Sangjoon Lee is an Associate Professor at the Wee Kim Wee School of Communication and Information at Nanyang Technological University (NTU) in Singapore. Lee is a historian of Asian cinema whose interests span the Cultural Cold War, South Korean cinema and popular culture, international film festivals, and the film industries in contemporary Asia. Lee is the author of Cinema and the Cultural Cold War: US Diplomacy and the Origins of the Asian Cinema Network (Cornell University Press, 2020). Lee has also edited two books on South Korean cinema and popular culture – Hallyu 2.0: The Korean Wave in the Age of Social Media (University of Michigan Press, 2015) and Rediscovering Korean Cinema (University of Michigan Press, 2019) – and guest-edited three journal special issues for Screen, Journal of Chinese Cinemas, and Asian Cinema. Lee is currently working on his second monograph, Destination Hong Kong: South Korea’s Encounter with Sinophone Cinemas, and editing/co-editing three books: Asian Cinema and the Cultural Cold War, The South Korean Film Industry, and Routledge Companion to Asian Cinema.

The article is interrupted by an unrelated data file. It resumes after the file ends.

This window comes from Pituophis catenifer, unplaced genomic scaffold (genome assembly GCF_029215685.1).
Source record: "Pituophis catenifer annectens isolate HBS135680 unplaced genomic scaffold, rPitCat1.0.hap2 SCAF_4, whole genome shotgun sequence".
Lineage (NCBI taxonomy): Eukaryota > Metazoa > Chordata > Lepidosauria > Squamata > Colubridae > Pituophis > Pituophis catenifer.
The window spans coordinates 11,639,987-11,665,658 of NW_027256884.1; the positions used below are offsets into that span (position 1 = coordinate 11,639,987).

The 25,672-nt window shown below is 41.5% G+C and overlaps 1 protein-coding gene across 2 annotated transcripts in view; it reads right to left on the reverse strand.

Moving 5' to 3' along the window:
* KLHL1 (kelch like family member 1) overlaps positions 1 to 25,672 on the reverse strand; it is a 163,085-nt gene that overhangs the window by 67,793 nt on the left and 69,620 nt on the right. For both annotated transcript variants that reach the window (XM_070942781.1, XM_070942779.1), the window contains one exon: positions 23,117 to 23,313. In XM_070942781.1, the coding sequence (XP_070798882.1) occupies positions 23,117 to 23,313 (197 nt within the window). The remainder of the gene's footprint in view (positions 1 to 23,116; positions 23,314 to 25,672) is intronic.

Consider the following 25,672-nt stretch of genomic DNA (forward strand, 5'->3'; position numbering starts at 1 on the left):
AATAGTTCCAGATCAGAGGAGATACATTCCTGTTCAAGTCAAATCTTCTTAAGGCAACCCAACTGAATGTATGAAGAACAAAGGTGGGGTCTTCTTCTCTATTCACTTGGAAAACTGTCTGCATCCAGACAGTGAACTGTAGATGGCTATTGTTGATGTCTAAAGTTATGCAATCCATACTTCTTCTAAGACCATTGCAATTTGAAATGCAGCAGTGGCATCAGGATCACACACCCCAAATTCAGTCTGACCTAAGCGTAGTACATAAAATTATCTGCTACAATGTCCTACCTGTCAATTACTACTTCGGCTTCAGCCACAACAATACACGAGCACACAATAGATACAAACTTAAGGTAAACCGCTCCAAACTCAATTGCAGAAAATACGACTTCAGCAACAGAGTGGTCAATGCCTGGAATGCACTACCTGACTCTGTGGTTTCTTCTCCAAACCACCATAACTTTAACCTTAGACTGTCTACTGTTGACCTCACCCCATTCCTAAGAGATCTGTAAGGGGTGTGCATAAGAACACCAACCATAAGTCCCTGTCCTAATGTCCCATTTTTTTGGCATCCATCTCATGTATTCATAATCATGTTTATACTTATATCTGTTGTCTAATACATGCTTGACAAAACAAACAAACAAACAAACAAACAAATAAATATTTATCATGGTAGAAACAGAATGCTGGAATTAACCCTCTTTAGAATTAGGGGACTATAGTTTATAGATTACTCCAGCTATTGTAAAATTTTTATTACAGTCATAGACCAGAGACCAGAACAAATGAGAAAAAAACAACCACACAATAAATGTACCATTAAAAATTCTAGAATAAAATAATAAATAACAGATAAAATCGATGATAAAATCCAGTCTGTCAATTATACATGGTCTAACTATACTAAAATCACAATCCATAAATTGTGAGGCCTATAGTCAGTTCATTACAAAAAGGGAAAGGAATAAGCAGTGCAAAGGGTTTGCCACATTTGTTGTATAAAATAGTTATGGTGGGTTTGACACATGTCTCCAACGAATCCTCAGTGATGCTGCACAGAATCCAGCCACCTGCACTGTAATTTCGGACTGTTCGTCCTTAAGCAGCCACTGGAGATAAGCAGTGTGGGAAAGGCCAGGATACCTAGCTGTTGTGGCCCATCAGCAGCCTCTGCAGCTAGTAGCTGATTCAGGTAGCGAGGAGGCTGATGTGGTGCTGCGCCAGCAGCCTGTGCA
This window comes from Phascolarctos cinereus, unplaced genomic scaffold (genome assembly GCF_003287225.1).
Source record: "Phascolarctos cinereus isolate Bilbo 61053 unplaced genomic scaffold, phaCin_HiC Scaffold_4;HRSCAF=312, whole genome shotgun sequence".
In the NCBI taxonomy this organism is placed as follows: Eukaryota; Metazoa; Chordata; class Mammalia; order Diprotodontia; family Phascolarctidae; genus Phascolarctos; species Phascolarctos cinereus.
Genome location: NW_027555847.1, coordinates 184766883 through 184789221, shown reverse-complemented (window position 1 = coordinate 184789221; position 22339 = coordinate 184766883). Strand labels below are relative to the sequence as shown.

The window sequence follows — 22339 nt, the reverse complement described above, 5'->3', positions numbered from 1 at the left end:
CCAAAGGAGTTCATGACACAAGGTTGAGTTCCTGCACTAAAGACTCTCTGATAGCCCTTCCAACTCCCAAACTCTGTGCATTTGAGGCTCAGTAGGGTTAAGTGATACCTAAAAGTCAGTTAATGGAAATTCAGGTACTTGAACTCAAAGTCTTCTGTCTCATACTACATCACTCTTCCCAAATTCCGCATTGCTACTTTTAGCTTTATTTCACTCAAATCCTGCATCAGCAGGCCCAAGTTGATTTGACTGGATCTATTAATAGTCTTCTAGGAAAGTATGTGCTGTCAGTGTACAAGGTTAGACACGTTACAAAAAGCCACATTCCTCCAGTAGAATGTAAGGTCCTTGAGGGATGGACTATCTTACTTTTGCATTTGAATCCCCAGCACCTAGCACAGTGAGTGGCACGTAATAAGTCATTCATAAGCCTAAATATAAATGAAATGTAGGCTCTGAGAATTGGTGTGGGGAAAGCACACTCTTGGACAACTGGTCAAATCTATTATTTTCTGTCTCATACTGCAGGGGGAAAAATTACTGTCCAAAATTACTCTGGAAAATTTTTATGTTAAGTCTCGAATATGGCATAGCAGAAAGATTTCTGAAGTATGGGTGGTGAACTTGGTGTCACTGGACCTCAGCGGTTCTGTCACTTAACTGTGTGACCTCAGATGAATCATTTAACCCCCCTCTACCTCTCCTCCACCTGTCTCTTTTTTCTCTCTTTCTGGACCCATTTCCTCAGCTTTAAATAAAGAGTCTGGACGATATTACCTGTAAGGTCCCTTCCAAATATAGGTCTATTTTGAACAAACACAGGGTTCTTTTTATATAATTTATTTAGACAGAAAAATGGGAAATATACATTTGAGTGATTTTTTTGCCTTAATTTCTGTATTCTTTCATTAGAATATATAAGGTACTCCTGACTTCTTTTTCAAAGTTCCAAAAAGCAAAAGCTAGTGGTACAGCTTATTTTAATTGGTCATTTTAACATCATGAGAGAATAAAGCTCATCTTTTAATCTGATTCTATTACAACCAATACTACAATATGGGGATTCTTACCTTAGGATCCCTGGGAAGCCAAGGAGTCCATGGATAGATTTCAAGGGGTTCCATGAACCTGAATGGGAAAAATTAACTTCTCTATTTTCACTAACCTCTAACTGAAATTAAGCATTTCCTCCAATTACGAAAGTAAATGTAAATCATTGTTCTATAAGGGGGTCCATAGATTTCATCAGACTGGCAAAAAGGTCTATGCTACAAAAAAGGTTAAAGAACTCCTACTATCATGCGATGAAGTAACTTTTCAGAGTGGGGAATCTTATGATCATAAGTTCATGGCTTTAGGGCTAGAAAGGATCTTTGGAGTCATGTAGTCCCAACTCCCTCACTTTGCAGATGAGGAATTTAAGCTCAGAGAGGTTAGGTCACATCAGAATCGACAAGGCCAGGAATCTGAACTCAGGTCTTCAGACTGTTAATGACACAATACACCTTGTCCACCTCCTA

Hyung-Gu Lynn is the Editor of the journal Pacific Affairs, and the AECL/KEPCO Chair in Korean Research at the Department of Asian Studies, University of British Columbia. His research focuses on South Korea, North Korea, and Japan across a range of political, economic, and cultural issues. Recent publications include, “Japan-South Korea International Relations,” in Sojin Lim, and Niki Alsford, eds., Routledge Handbook of Contemporary South Korea (Routledge, 2021); “History of Korea 1905-1945,” in JeongHun Han, Ramon Pardo, and Youngho Cho, eds., Oxford Handbook of Korean Politics (Oxford UP, 2021); and co-authored with Eunice Kang and Apichai Shipper, "Ethnicity, Nationalism, and Migration in China, Korea, and Japan,” in Oxford Research Encyclopedia of International Studies (Oxford UP, 2021).
PAIK, PETER YOONSUK
Peter Yoonsuk Paik is a professor in the English Department at Yonsei University. His book, From Utopia to Apocalypse: Science Fiction and the Politics of Catastrophe (2010), contains a chapter dedicated to the Korean film Save the Green Planet (지구를 지켜라!) Paik has published articles on the films of Park Chan-wook (Oldboy and Lady Vengeance), Kim Ki-Duk (Samaritan Girl), and Bong Joon-ho (The Host). His most recent publications include a book chapter on the eighteenth-century French epistolary novel, Dangerous Liaisons, an article on the relationship of Herman Melville’s Moby-Dick to contemporary American racial politics, and an essay on the World War II journals of German novelist Ernst Jünger. His current project explores the idea of aristocracy and the crisis of liberalism in European culture, focusing on the works of Stendhal, Friedrich Nietzsche, Gustave Flaubert, Thomas Mann, Robert Musil, Isak Dinesen (Karen Blixen), J. G. Ballard, and Michel Houellebecq.